By Drew AIles
By Taylor Boylston
By Bree Davies
By Emerald O'Brien
By Gina Tron
By Jon Solomon
By Drew Ailes
Jan St. Werner and Andi Toma, the German duo behind Mouse on Mars, live in a world in which music is king and other matters rarely intrude. So naive were they about marketing that they had to be cajoled by record-company executives into coming up with a name for their group. Likewise, they pay little attention to what goes on beyond their sphere. As proof, note that St. Werner was still fantasizing about meeting John Denver during his visit to Colorado more than a week after the singer's widely reported death.
That St. Werner had an interest in chatting up the warbler of "Rocky Mountain High" will likely come as a surprise to anyone who's heard Iaora Tahiti and Vulvaland, the first two CDs by this lo-fi electro act, or Autoditaker, a new disc that marks the pair's move from a major label (Elektra Records) to an independent one (Chicago-based Thrill Jockey). No one could describe the last effort as folk music; rather, it suggests an aural waiting room in which the wallpaper sizzles obliquely and the lights, the furniture and even the carpeting are fully wired. Linger there for a while and you may never want to leave.
The combo got its start in DYsseldorf, Germany--the home of Kraftwerk--thanks to a combination of happenstance and synchronicity. "We met at a biological [i.e., health-food] store where you can acquire nature-flavored yogurt, and then again at a concert. And then we had some tea one day and exchanged some sounds," St. Werner recalls in heavily accented but linguistically rich English. "We then met often without the intention of making music--but we seemed to make some anyway."
Before long, the two carved out enough of a niche for themselves in the burgeoning electronic-music field that they were able to leave the nine-to-five grind behind. Not that they view what they're doing now as a lark. "I think music is a proper job," St. Werner muses. "It's really difficult work. You still have to get up in the morning to get things done. Perhaps we get up and go to bed later than most, but we still work with a schedule. After we got deeply involved with making music, Andi and I found there was no more time left for other pursuits. We spend time creating and then producing our music, we do remixes for other people, and we work on commercials. After all of that, there is no time or energy left."
Such exertions extend to the conceptualizing that forms the spine of Mouse's music. The title of the outfit's most recent release is a case in point. "We wanted a hybrid of syllables containing the possibilities inherent in the compositions," St. Werner explains, adding, "One word didn't achieve this, so we built one. It reminds you of a familiar scientific term, yet it isn't. And playing around with linguistics is quite fun.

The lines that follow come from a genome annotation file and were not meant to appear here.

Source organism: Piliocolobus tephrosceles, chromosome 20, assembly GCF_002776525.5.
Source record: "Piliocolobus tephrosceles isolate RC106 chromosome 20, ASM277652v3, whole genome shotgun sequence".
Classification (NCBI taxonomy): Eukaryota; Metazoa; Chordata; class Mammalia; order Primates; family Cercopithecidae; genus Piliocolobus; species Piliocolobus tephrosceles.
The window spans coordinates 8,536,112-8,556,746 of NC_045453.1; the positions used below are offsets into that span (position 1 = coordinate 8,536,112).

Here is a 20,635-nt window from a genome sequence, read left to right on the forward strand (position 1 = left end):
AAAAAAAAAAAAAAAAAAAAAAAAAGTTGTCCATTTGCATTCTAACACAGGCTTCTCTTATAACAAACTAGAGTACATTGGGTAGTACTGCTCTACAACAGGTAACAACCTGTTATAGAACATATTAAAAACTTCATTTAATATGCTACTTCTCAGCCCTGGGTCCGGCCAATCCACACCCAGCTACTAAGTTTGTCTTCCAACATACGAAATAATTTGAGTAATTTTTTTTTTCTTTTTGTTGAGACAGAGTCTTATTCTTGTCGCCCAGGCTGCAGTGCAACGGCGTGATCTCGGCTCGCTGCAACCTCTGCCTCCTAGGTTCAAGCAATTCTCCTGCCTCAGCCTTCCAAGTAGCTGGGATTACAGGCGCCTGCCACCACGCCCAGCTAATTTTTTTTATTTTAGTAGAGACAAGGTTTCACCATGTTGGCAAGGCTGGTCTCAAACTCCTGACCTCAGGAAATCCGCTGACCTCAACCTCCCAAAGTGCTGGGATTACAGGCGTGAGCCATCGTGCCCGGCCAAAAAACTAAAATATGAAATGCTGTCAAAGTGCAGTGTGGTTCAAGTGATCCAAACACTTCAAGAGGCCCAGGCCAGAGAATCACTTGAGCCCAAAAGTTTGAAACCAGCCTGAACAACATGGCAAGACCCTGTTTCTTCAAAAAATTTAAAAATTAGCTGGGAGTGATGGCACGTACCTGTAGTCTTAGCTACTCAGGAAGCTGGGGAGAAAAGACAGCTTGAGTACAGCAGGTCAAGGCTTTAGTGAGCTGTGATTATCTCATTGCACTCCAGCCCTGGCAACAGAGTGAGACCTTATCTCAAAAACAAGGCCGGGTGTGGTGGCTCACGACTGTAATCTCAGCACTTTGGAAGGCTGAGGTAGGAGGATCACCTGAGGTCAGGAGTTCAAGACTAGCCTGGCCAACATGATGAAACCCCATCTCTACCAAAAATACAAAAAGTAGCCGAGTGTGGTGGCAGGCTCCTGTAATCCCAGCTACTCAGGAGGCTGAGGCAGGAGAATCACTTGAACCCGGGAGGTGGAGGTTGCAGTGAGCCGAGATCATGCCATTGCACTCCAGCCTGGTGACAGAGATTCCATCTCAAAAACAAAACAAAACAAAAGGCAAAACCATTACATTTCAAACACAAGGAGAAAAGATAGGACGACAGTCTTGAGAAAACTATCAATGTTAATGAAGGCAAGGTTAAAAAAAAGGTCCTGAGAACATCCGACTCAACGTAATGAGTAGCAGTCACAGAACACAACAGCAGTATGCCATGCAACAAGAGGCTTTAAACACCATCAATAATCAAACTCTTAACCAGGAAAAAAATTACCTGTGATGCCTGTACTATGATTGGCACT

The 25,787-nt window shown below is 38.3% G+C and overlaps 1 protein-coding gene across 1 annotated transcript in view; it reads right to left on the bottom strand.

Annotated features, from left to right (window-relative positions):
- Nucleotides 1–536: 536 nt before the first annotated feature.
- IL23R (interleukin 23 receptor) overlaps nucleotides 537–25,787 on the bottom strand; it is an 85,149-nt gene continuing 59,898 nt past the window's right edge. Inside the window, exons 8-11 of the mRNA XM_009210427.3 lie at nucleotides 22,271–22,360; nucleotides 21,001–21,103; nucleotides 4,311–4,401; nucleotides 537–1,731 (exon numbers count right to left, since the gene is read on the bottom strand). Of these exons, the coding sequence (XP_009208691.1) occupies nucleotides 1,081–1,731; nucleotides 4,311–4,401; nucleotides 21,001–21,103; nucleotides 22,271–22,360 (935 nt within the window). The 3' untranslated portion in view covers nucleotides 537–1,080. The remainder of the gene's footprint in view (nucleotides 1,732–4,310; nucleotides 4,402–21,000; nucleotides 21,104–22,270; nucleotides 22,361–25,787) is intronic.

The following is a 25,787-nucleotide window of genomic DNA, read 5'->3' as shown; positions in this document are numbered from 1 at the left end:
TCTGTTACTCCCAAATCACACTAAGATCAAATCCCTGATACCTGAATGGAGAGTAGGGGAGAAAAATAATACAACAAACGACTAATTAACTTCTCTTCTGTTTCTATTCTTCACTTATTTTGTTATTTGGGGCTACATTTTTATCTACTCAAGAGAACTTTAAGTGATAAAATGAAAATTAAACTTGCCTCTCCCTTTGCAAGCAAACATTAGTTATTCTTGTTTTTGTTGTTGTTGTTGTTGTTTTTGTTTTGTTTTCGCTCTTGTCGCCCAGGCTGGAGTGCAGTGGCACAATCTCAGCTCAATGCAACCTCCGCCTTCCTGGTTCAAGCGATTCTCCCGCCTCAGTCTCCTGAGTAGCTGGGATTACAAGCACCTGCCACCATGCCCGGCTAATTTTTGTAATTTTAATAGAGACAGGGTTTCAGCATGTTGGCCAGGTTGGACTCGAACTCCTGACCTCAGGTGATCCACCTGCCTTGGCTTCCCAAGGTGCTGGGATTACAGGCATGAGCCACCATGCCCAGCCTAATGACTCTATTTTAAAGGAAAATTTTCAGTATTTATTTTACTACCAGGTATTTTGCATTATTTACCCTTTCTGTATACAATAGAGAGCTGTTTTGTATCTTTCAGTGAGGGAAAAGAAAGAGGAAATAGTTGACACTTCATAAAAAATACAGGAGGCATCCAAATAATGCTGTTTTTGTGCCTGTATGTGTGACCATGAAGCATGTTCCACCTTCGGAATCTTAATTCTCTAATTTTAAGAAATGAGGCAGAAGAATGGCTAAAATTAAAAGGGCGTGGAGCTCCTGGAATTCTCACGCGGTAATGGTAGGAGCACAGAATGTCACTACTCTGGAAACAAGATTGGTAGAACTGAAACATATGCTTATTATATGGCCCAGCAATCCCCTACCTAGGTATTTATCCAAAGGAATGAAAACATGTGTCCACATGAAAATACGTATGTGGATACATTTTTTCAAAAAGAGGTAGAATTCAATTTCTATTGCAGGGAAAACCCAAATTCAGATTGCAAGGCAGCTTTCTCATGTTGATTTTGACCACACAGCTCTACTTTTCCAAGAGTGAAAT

"The studio is where our ideas come to life--and all of the elements in the studio are equally significant," he goes on. "The machines used to create sound, like guitars and computers, are obviously momentous, but you must think about the conservation of sound. Each sound, as it happens, as you hear it, is then gone. You hear it existing and then disappearing at the same time. This stage is very exciting, but you can't work with this exciting product until you conserve it. So the capturing and storage mediums are essential elements--the microphones and the tape decks and the memory banks. And then the mixing desk combines all of the recorded material into a whole composition. It sculpts the sound."
Behind these highbrow mind games, however, beats a romantic heart. "All of our songs are love songs," St. Werner states. "They have soft openings with gentle sounds; they have subtle melodies that push and pull and tease the way that lovers do; they have something strange and something familiar; they are warm and exciting. And since neither of us sings, they are love songs without words."
Passion and introspection are equal partners on Autoditaker, a warm broth of complex percussive electronics, simplified melodies and layer upon layer of buzzing harmonies. The jaunty "Tamagnocchi" is a sonic Eurorail train zooming through a countryside of bubble beats; "Dark FX" speeds up and softens a hip-hop riff into a pattern that's pleasant and playful; the extremely accessible "X-Flies" sports a happily intricate drum program laid over a manmade environment that resembles a field recording from a swamp; and "Sehnsud" rides along on a textured, menacing acid-house bass line. As for "Schnick Schnack Meltmade," it benefits from the presence of Stereolab's Mary Hansen and Laetitia Sadier, whose "la-la"s and repetitions of the phrase "gateaux electrique" swirl against a curtain of bustling pops and beeps.
The connection between Mouse on Mars and Stereolab is a strong one. "We have a long history with them, both in the studio and on tour," St. Werner says. "We worked with them on their last record, Dots and Loops, while they recorded it in the studio in DYsseldorf, and we collaborated on the EP Cache Coeur Naif last year. We toured with them a few years ago and accompany the band on its American tour until we jump off the bus, so to speak, in Los Angeles." In St. Werner's opinion, "the shows have been remarkable," in part because he and Toma are taking a minimalist approach to performance. "Our tour is quite different this time, because we are not touring with a full band," he elaborates. "We are only two people producing music in front of an audience. There are no visuals; maybe some spots on us, but that is all. We want nothing to encumber the music. If people want to come up and dance, that would be nice, but we will not dance. There will be no bouncing balls or back-up dancers."